Holding Holder Accountable
The U.S. Commission on Civil Rights steps up.
Dec 7, 2009, Vol. 15, No. 12 • By JENNIFER RUBIN
Into this breach has stepped the USCCR. It sent letters in June and August to Justice demanding to know the reasons for the dismissal and whether the department had changed its longstanding interpretation of the Voting Rights Act. The USCCR's concern goes beyond potential ethical violations by Obama appointees meddling with career attorneys' work, Reynolds explains. No one, he notes, would "seriously entertain the view that the Justice Department would have taken the same approach if we moved this out of Philadelphia, to the South with white men . . . in hoods, swinging billy clubs and saying 'This is a white man's world.' " The USCCR's interest, he explains, is in the "precedent": "I don't want any organization or group to point to the New Black Panther party controversy and say, 'We did the same exact things, and we want the same treatment.' "
Attorney General Eric Holder has so far ignored requests for relevant documents despite a statutory mandate to cooperate. Notes Commissioner Peter Kirsanow, "We thought we had made a very reasonable information request. We got a cursory response, and we've continued to be stiffed." Hans von Spakovsky--a former counsel to the assistant attorney general for civil rights--thinks Holder must have "something to hide."
There is no reason why the pleadings and other documents in the case cannot be turned over to the Civil Rights Commission. The case is over with--it is not an ongoing matter. If they did nothing wrong and made the correct decision on the law and the facts, they should want to turn over their legal opinions and analysis.
The USCCR has decided to conduct its own year-long inquiry and hold hearings.
The USCCR advised Holder of its plans in a September 30 letter noting that, if he didn't respond to its request for documents, "it will be necessary for us to propound our interrogatories and interview requests directly on the affected Department personnel." Holder again did not respond, and on October 30 the USCCR voted 5-2 to authorize issuance of subpoenas. A source unrelated to the commission with knowledge of the case describes what the subpoena will force the government to disclose:
Justification memos, investigative memos, witness statements and affidavits, remedial memos, proposed remedial orders, emails discussing the facts and applicable law, information obtained from potential expert witnesses the Department consulted prior to dismissal, emails and memos responding to political appointees, emails from third parties to political appointees including from any NAACP officials lobbying for a dismissal, and perhaps most interesting of all--the responses about the case the four career attorneys prepared for the Office of Professional Responsibility regarding their investigation of then Acting Deputy Assistant Attorney General Steve Rosenbaum and then Acting Assistant Attorney General Loretta King which were provided to OPR back in September. The latter are likely the best source of the truth about the case.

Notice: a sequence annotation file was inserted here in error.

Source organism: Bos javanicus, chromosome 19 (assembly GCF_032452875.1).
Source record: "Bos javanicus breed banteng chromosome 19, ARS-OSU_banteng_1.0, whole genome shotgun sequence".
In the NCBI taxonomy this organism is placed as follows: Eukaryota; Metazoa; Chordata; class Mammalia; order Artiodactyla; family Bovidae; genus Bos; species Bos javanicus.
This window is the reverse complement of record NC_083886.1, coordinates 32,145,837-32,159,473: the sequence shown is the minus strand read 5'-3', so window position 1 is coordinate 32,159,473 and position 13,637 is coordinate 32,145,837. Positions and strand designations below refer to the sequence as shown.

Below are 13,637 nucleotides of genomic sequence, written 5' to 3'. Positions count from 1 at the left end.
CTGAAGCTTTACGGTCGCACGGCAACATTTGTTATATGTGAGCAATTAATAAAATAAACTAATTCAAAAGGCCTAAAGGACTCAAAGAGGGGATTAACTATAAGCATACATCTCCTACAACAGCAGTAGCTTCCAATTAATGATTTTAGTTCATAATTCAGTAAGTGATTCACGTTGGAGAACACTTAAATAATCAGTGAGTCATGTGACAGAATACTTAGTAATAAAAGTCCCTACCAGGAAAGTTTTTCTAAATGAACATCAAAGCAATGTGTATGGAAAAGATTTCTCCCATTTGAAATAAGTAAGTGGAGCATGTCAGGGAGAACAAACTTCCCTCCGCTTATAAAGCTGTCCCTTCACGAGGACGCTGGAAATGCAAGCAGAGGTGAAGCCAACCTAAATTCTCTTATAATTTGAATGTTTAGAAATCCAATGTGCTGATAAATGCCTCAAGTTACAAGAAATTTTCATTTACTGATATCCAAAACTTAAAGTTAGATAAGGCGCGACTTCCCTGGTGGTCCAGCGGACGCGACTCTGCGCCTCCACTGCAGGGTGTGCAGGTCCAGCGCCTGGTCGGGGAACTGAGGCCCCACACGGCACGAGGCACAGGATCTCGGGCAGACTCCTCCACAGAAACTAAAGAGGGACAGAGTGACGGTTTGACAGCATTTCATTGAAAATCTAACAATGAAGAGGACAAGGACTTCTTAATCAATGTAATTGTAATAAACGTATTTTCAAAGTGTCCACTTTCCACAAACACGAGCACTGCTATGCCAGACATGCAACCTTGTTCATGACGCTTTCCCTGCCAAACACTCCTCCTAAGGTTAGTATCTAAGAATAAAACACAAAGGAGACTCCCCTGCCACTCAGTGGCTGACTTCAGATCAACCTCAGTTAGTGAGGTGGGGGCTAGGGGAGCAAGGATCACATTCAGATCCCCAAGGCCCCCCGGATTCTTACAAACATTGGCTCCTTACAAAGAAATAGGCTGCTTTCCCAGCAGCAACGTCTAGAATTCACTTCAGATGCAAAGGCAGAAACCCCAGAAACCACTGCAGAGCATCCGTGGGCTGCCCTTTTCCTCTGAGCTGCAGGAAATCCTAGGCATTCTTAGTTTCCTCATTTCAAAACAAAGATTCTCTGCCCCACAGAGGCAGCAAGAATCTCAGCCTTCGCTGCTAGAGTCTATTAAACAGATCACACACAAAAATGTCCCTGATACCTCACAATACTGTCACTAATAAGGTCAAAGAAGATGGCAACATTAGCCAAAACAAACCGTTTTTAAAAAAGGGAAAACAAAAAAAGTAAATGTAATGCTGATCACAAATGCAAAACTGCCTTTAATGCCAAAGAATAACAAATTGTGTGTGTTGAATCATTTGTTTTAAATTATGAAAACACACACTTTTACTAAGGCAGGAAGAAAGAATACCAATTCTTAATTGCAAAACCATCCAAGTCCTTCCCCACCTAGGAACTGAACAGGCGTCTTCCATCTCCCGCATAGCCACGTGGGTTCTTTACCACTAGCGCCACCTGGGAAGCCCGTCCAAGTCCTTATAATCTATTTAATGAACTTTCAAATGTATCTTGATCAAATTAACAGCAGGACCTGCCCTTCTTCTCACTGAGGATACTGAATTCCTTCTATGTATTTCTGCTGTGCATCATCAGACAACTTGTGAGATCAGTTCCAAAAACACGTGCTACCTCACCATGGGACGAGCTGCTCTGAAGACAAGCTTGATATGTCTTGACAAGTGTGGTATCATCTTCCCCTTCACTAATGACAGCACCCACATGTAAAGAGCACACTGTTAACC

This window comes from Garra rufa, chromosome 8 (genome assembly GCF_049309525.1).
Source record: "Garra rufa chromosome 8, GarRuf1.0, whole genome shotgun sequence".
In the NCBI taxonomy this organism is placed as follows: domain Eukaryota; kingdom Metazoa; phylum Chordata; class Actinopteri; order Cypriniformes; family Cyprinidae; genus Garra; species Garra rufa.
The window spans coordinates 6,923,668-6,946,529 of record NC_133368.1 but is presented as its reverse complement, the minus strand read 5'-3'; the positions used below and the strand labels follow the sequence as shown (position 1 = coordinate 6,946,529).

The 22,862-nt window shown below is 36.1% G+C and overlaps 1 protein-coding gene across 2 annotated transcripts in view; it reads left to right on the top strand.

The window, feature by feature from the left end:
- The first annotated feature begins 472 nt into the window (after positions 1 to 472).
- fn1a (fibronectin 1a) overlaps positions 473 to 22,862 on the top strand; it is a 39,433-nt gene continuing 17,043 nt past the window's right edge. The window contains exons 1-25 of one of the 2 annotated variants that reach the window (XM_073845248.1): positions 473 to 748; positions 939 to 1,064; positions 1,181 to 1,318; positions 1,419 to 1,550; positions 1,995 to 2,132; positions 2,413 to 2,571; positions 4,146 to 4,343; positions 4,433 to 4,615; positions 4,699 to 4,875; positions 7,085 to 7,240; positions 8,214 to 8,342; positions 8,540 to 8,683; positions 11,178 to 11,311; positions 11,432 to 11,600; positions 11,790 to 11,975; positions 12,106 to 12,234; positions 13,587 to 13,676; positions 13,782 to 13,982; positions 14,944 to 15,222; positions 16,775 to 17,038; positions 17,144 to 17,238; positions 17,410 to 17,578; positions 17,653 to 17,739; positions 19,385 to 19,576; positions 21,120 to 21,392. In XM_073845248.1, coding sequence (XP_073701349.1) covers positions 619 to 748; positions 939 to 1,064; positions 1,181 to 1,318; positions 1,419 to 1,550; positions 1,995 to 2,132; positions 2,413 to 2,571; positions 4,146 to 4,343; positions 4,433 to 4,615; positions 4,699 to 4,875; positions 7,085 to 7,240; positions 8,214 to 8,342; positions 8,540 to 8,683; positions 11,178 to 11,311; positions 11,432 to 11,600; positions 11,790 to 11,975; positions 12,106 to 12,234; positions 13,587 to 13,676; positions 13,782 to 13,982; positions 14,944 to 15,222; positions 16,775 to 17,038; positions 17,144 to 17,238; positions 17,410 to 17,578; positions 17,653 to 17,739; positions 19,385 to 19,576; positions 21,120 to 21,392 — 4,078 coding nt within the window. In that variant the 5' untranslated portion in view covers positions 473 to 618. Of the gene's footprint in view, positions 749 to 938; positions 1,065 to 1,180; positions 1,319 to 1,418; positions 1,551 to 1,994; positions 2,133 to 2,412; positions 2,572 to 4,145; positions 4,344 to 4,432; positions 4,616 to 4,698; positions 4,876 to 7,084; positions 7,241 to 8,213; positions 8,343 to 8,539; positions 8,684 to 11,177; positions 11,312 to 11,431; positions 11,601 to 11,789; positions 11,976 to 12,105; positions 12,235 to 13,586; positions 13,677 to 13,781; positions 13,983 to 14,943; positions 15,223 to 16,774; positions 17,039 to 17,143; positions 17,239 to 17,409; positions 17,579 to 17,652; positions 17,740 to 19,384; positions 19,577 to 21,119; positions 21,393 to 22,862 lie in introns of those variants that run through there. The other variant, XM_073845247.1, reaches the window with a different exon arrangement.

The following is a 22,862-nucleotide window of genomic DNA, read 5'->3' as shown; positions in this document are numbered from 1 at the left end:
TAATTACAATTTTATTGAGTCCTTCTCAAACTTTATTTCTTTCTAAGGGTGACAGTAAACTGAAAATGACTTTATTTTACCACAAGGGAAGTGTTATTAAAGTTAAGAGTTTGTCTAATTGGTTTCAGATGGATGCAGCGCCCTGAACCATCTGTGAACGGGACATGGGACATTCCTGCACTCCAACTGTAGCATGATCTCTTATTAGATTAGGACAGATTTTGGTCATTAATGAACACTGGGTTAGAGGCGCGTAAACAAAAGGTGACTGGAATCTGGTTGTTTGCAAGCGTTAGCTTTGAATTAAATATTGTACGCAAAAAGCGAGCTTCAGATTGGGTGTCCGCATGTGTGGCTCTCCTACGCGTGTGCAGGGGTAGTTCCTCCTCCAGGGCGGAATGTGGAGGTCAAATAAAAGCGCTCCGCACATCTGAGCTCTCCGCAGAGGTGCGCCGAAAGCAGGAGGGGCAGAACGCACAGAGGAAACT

Such data and the testimony from witnesses would likely focus a public debate on Obama officials' political interference with career attorneys' work. On November 16, the Justice Department finally responded, tersely informing the USCCR that it would await completion of the OPR investigation before cooperating.
Late last week, the USCCR went ahead and issued subpoenas to depose a number of witnesses, including at least one Justice Department employee, with accompanying demands for relevant documents concerning the NBPP case. That employee has informed the Justice Department that he has been served. On November 20 the commission voted to approve procedures for an array of depositions and a complete discovery plan, but the USCCR has not divulged the number or the identities of those subpoenaed at this stage. Commissioner Todd Gaziano says that the USCCR will not be dissuaded by the Justice Department's refusal to cooperate and may proceed to vote as early as December 4 on conducting a full hearing.